pestis CO92, these Zur-dependent genes were distributed in 15 functional categories (Additional file 3). Their products included regulators, membrane-related proteins, transport/binding proteins,
biosynthesis selleck and metabolism related proteins and lots of unknown proteins. Additional file 4 showed the complete list of differentially regulated genes, giving an overall picture of the alteration of the global gene transcription pattern of Y. pestis affected by Zur with sufficient zinc. The microarray data (GSE15183) had been deposited in Gene Expression Omnibus (GEO). Validation of microarray data by Real-time RT-PCR Microarray results are influenced by various factors, and thereby should be validated by at least one traditional method. Accordingly, the real-time quantitative RT-PCR, using RNA preparations as described in the microarray analysis, was performed to validate the microarray data. Based on
gene classification, genomic location and transcriptional changes, 17 genes were chosen for RT-PCR (Additional file 5). The log-transformed change in relative quantity of mRNA level between WT and Δzur was calculated for each gene. The resulting real-time RT-PCR data were then plotted against the average log ratio values PF-02341066 mouse obtained by microarray analysis. There was a strong positive correlation (R2 = 0.796) between the two techniques (Additional file 5). It should be noted that these 17 genes gave a 100% consistency for differential regulation between microarray and RT-PCR data, confirming the reliability of our microarray data. Characterization of DNA-binding ability of Zur by EMSA We prepared a recombinant Y. pestis Zur protein by overproducing it in E. coli and examined its DNA-binding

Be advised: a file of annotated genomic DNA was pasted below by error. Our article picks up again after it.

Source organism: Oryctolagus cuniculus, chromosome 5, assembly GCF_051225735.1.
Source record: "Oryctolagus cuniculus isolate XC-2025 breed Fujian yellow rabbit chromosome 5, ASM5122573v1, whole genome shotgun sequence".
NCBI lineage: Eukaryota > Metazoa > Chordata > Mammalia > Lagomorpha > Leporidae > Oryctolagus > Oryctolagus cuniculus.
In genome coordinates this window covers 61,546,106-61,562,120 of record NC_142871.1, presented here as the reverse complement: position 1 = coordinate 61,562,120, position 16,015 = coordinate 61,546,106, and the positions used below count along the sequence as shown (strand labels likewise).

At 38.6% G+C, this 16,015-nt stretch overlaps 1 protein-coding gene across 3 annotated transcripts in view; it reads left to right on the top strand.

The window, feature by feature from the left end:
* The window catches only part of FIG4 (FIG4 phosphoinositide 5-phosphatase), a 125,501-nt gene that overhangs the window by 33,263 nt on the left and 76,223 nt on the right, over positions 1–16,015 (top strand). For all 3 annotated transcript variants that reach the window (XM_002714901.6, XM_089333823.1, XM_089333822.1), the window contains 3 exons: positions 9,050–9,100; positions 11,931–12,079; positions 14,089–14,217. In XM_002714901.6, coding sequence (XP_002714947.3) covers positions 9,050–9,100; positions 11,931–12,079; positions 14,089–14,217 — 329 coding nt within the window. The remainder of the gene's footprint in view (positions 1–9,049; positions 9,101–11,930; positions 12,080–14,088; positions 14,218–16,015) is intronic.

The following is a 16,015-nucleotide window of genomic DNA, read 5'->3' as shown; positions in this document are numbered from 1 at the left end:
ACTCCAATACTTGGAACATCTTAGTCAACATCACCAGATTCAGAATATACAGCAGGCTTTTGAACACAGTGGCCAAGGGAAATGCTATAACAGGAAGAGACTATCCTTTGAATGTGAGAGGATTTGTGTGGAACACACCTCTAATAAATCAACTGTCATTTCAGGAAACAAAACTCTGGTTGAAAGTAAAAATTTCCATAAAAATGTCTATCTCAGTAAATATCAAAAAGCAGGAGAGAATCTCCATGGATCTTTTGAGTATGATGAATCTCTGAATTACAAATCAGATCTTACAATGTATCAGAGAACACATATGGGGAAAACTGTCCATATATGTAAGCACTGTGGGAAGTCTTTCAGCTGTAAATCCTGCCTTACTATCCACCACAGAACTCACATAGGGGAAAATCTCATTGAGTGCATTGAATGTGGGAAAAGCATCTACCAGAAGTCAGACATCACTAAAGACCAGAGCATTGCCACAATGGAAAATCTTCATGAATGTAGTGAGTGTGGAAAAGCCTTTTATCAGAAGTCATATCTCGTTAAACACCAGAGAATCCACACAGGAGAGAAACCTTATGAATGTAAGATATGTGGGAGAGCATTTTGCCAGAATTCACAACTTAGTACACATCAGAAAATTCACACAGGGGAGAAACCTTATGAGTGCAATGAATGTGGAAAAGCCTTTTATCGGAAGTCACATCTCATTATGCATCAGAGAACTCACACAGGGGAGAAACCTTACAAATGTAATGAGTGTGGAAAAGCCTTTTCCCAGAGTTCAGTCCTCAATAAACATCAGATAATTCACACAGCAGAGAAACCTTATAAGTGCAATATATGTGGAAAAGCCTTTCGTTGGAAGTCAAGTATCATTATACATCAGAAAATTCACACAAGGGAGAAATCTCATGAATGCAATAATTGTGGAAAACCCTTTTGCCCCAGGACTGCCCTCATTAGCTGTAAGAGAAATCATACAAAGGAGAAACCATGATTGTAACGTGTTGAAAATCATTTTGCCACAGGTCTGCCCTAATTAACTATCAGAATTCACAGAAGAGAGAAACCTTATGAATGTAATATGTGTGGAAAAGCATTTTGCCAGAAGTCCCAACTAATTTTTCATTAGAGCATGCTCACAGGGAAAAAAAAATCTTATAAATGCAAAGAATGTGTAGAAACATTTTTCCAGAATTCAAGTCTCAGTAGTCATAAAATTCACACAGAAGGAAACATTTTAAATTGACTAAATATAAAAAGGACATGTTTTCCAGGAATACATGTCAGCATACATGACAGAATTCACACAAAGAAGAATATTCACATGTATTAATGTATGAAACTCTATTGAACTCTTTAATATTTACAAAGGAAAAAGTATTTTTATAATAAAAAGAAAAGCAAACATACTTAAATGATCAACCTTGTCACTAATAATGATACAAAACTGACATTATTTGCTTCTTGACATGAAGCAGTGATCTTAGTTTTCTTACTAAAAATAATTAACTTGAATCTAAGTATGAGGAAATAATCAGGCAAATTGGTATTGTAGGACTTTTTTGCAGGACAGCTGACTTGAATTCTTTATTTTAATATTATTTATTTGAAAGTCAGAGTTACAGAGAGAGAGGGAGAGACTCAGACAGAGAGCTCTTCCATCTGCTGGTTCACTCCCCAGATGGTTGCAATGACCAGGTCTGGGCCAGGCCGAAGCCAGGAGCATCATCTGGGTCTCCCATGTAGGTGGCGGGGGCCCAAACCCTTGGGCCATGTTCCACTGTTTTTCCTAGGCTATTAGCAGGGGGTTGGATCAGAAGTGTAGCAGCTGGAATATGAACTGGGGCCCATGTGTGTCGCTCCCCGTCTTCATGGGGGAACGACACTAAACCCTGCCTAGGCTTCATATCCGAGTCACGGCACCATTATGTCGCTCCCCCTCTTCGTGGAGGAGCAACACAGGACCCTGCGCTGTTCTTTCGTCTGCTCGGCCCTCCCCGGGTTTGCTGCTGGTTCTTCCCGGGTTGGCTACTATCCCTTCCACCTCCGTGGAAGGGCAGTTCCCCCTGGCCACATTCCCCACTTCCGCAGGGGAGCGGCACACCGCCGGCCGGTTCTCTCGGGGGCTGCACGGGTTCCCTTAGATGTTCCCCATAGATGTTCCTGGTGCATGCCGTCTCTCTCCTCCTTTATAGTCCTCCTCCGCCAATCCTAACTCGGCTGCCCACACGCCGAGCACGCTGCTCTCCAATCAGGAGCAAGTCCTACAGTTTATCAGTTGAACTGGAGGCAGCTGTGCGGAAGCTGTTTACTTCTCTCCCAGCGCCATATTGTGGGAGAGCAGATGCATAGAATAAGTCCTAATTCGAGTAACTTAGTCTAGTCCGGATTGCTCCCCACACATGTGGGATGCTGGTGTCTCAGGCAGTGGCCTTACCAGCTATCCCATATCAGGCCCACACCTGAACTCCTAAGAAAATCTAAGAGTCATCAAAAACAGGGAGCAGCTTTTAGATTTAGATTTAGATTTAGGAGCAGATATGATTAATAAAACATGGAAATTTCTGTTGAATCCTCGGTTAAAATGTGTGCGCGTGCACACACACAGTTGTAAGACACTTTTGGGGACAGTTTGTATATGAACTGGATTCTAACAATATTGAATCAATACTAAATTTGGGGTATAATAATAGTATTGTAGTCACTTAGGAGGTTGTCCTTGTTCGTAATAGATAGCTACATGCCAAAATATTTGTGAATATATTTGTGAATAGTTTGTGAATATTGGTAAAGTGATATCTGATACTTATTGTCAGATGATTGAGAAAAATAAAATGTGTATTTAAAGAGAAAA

activity by EMSA (Fig. 1). Increasing amounts (from 0 to 160 pmol) of the purified Zur protein were incubated with 10 fmol of32P-labeled znuA promoter region (it contained a strongly predicted Zur binding site; see Fig. 1a) in the presence of 100 μM ZnCl2 (Fig. 1b). From 1.25 pmol of Zur, the Zur-DNA complex (i.e. gel retardation) emerged; with the Zur amount increased, gel retardation appeared more and more heavily and reached to the peak at 80 pmol of Zur. Figure 1 DNA binding ability of Zur. The upstream region of znuA almost (panel a) or rovA (f), with or without a predicted Zur binding site, respectively, was amplified by PCR and used as target DNA probe in EMSA. For EMSA, the [γ-32P]-labeled target DNA probes (1000 to 2000 c.p.m/μl) were incubated with the Zur protein in the presence or absence of 100 μM ZnCl2. Increasing amounts of Zur (b and g), ZnCl2(c), or EDTA (d and e) were employed. The mixtures were directly subjected to 4% polyacrylamide gel electrophoresis. The rovA gene was used as negative control. It should be noted that the target DNA was progressively and continuously retarded (i.e.